The Federal Circuit recently denied Power Integrations, Inc.’s (“PI”) attempt to obtain a writ of mandamus to circumvent the bar in 35 U.S.C. § 314(d) to appeal the Patent Trial and Appeal Board’s (“PTAB”) decisions denying the institution of four inter partes review petitions. In re: POWER INTEGRATIONS, INC., __F.__ (Fed. Cir. 2018). The Court held that PI did not show it was entitled to the issuance of a writ of mandamus and that a mandamus would not be appropriate. Citing In re Dominion Dealer Sols., LLC, 749 F.3d 1379, 1381 (Fed. Cir. 2014), the Court stated that “the statutory prohibition on appeals from decisions not to institute inter partes review cannot be sidestepped simply by styling the request for review as a petition for mandamus.”

The PTAB issued four decisions denying institution of PI’s petitions for inter partes review of three patents owned by Semiconductor Components Industries, LLC. The PTAB held that PI failed to demonstrate that references cited in the petitions were publicly accessible before the priority date of the patents. Thus, the PTAB denied institution because the references did not constitute invalidating prior art.

In response, PI filed petitions for writs of mandamus. In an attempt to get around the prohibition against appellate review of PTAB decisions regarding institution, PI characterized its petitions as “seeking to vindicate its rights under the Administrative Procedure Act (‘APA’) to a reasoned decision by the agency based on a proper consideration of all the relevant evidence in its petitions and application of the correct legal principles.”

The Court disagreed with PI’s characterization, finding that “[a]t bottom, PI’s request for more elaborate ‘notice’ of the reasons for the Board’s actions is really just the camel’s nose under the tent. PI’s real complaint is not that the Board did not explain itself well enough for PI to understand what the Board did. PI understands perfectly well what the Board did, but it regards the Board’s actions as legally and factually incorrect, and it seeks this court’s intervention to overturn the Board’s decisions not to institute inter partes review. What PI ultimately wants is not just to be given a more complete explanation of the Board’s action, but for this court to review that decision on the merits.”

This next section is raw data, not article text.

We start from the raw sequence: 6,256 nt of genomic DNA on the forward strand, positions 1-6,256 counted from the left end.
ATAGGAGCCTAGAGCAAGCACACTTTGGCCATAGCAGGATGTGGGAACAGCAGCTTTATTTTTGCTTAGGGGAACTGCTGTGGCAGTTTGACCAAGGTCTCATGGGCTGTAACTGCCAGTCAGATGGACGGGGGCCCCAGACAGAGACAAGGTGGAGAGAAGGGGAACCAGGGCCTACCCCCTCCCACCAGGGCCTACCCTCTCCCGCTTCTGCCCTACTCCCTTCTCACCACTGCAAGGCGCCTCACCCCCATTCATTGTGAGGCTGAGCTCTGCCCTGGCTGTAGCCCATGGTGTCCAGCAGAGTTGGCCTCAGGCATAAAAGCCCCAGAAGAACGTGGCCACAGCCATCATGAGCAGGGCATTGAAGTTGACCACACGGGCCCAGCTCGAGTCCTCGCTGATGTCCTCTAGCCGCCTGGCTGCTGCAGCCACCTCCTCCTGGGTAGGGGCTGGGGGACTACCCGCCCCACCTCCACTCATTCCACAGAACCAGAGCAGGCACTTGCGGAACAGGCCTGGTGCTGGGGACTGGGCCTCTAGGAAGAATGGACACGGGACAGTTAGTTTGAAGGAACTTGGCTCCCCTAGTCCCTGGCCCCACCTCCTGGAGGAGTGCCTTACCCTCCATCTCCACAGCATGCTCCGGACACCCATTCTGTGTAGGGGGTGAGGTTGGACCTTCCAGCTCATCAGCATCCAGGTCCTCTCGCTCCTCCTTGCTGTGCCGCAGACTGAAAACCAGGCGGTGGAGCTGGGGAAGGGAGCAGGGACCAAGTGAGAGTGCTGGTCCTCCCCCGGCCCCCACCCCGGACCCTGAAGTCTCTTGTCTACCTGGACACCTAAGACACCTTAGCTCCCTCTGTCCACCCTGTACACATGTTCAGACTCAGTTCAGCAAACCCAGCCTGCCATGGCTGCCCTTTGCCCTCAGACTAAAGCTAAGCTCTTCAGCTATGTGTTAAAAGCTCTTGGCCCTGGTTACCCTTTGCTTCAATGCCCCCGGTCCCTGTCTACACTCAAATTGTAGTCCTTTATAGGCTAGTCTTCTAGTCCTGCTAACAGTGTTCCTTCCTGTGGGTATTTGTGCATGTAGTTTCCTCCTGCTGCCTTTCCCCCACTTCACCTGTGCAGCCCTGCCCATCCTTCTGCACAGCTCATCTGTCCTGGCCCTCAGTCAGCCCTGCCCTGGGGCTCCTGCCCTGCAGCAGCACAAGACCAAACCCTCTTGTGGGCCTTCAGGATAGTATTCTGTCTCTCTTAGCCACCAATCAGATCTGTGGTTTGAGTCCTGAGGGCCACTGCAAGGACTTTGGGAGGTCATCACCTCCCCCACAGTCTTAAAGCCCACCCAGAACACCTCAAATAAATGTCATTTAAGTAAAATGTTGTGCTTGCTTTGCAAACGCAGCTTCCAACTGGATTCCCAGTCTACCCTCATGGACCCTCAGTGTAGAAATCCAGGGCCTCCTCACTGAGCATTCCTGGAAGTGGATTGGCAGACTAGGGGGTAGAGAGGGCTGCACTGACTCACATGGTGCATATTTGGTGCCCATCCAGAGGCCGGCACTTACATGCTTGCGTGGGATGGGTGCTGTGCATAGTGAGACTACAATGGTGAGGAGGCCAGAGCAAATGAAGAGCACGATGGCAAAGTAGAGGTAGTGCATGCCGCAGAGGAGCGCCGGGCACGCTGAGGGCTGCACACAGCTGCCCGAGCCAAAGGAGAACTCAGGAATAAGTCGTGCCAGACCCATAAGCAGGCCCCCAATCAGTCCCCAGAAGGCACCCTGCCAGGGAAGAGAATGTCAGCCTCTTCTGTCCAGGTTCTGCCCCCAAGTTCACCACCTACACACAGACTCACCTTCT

Referencing the Supreme Court’s decision in Cuozzo Speed Technologies, LLC v. Lee, 136 S. Ct. 2131 (2016), the Court stated that PI’s challenge to the Patent Office’s conclusion, even though cloaked as petitions for writs of mandamus, are still barred by 35 U.S.C. § 314(d). The Court stated that “a writ of mandamus is not intended to simply be an alternative means of obtaining appellate relief, particularly where relief by appeal has been specifically prohibited by Congress.” “A disappointed petitioner cannot by-pass the statutory bar on appellate review simply by directing its challenge to asserted procedural irregularities rather than to the substance of the non-institution ruling. Nothing in section 314(d) suggests that the prohibition on review applies only to the merits of the Board’s non-institution decisions and leaves this court free to review the Board’s decisions for perceived flaws in the way the Board analyzed the evidence before it.” Thus, the Federal Circuit denied PI’s petitions for writ of mandamus.

Although the Federal Circuit denied the petitions for writ of mandamus in this case, the Court did not foreclose the possibility of a writ of mandamus being appropriate in other situations. The Court stated “[t]his is not to say that mandamus will never lie in response to action by the agency relating to the non- institution of inter partes review. The circumstances described by the Supreme Court in Cuozzo as illustrations of issues for which an appeal might be justified (e.g., constitutional issues, issues involving questions outside the scope of section 314(d), and actions by the agency beyond its statutory limits) would be potential candidates for mandamus review as well.”